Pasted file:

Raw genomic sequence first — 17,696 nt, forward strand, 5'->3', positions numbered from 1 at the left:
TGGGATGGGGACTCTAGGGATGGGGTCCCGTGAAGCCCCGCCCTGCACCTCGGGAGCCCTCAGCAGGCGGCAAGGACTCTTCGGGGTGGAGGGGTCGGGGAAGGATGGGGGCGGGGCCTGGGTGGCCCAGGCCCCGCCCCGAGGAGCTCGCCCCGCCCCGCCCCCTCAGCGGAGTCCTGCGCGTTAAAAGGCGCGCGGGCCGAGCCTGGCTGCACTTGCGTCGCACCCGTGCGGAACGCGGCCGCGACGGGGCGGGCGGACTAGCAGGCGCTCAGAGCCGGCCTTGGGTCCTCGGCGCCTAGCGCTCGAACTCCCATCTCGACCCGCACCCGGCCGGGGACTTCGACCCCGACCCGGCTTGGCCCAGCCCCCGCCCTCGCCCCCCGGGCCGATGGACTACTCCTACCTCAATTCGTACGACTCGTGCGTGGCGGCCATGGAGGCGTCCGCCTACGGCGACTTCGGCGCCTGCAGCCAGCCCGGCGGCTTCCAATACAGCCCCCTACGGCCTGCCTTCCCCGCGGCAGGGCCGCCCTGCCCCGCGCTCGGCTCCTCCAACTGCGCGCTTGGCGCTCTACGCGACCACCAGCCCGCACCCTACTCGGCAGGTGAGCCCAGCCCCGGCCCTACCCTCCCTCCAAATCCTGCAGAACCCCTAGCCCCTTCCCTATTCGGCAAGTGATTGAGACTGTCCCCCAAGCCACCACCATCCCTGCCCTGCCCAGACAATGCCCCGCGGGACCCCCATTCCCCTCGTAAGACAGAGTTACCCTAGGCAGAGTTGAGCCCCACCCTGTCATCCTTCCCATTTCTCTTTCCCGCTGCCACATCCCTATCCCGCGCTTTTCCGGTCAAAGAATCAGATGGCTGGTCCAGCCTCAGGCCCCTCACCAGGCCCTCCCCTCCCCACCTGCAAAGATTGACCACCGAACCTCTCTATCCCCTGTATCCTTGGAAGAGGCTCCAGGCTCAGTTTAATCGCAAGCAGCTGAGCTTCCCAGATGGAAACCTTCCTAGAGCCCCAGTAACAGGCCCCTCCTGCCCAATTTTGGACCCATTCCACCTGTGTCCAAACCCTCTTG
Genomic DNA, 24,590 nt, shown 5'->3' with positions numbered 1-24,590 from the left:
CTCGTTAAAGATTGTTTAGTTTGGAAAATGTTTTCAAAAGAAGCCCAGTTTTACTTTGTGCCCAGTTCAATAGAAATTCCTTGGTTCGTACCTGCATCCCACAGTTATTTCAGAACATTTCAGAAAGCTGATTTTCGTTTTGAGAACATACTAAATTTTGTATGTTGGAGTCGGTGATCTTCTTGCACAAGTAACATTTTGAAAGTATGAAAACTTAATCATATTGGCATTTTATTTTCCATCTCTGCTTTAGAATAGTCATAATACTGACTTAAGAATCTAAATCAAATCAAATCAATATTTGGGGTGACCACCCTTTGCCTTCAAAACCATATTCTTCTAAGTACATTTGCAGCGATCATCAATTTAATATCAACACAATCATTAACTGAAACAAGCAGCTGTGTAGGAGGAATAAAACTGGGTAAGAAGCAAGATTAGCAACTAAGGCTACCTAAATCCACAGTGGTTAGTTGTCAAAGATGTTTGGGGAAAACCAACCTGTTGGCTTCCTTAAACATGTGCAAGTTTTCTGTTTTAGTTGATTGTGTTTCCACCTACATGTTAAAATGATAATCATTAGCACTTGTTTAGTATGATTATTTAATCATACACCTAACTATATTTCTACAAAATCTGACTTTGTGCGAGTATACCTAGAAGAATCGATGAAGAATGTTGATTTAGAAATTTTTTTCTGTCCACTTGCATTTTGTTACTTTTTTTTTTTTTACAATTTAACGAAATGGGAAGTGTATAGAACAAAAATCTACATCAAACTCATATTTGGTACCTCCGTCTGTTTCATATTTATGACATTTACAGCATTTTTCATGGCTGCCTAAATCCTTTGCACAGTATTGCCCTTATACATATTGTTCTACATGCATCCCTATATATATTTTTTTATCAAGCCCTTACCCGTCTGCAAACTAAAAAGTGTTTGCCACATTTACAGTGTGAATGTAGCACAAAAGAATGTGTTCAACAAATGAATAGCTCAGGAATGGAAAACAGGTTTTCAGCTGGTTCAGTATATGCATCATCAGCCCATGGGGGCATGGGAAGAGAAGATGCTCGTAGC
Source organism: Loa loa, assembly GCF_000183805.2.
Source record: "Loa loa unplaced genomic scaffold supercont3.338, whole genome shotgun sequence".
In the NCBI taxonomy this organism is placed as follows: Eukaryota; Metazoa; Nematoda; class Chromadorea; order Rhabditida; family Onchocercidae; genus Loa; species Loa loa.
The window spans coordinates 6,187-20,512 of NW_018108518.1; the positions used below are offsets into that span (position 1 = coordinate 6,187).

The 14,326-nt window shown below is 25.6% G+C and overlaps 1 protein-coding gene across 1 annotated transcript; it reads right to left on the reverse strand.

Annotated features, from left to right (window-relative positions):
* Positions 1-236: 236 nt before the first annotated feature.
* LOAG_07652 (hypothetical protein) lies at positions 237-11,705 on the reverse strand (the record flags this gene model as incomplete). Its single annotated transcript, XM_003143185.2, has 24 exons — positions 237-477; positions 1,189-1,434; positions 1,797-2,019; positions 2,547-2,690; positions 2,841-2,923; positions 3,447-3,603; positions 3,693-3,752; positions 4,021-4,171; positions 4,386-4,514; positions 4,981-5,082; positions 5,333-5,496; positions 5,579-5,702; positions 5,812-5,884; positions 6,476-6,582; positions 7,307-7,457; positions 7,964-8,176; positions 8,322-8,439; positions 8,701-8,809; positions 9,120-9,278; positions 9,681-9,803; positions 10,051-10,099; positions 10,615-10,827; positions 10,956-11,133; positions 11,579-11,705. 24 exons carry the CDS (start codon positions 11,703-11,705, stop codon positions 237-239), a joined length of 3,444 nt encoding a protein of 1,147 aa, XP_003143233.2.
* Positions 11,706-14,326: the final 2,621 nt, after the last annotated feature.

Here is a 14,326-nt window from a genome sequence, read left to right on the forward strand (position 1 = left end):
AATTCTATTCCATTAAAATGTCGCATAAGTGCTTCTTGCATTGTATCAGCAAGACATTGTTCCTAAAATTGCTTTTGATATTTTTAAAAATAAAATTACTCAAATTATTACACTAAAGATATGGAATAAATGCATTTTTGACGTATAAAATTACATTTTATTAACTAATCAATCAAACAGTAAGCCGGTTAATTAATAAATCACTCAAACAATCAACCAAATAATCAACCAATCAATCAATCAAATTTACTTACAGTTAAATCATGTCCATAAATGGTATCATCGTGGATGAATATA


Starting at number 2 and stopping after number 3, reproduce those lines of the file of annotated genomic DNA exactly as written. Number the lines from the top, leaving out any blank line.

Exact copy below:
TGGGATGGGGACTCTAGGGATGGGGTCCCGTGAAGCCCCGCCCTGCACCTCGGGAGCCCTCAGCAGGCGGCAAGGACTCTTCGGGGTGGAGGGGTCGGGGAAGGATGGGGGCGGGGCCTGGGTGGCCCAGGCCCCGCCCCGAGGAGCTCGCCCCGCCCCGCCCCCTCAGCGGAGTCCTGCGCGTTAAAAGGCGCGCGGGCCGAGCCTGGCTGCACTTGCGTCGCACCCGTGCGGAACGCGGCCGCGACGGGGCGGGCGGACTAGCAGGCGCTCAGAGCCGGCCTTGGGTCCTCGGCGCCTAGCGCTCGAACTCCCATCTCGACCCGCACCCGGCCGGGGACTTCGACCCCGACCCGGCTTGGCCCAGCCCCCGCCCTCGCCCCCCGGGCCGATGGACTACTCCTACCTCAATTCGTACGACTCGTGCGTGGCGGCCATGGAGGCGTCCGCCTACGGCGACTTCGGCGCCTGCAGCCAGCCCGGCGGCTTCCAATACAGCCCCCTACGGCCTGCCTTCCCCGCGGCAGGGCCGCCCTGCCCCGCGCTCGGCTCCTCCAACTGCGCGCTTGGCGCTCTACGCGACCACCAGCCCGCACCCTACTCGGCAGGTGAGCCCAGCCCCGGCCCTACCCTCCCTCCAAATCCTGCAGAACCCCTAGCCCCTTCCCTATTCGGCAAGTGATTGAGACTGTCCCCCAAGCCACCACCATCCCTGCCCTGCCCAGACAATGCCCCGCGGGACCCCCATTCCCCTCGTAAGACAGAGTTACCCTAGGCAGAGTTGAGCCCCACCCTGTCATCCTTCCCATTTCTCTTTCCCGCTGCCACATCCCTATCCCGCGCTTTTCCGGTCAAAGAATCAGATGGCTGGTCCAGCCTCAGGCCCCTCACCAGGCCCTCCCCTCCCCACCTGCAAAGATTGACCACCGAACCTCTCTATCCCCTGTATCCTTGGAAGAGGCTCCAGGCTCAGTTTAATCGCAAGCAGCTGAGCTTCCCAGATGGAAACCTTCCTAGAGCCCCAGTAACAGGCCCCTCCTGCCCAATTTTGGACCCATTCCACCTGTGTCCAAACCCTCTTG
Genomic DNA, 24,590 nt, shown 5'->3' with positions numbered 1-24,590 from the left: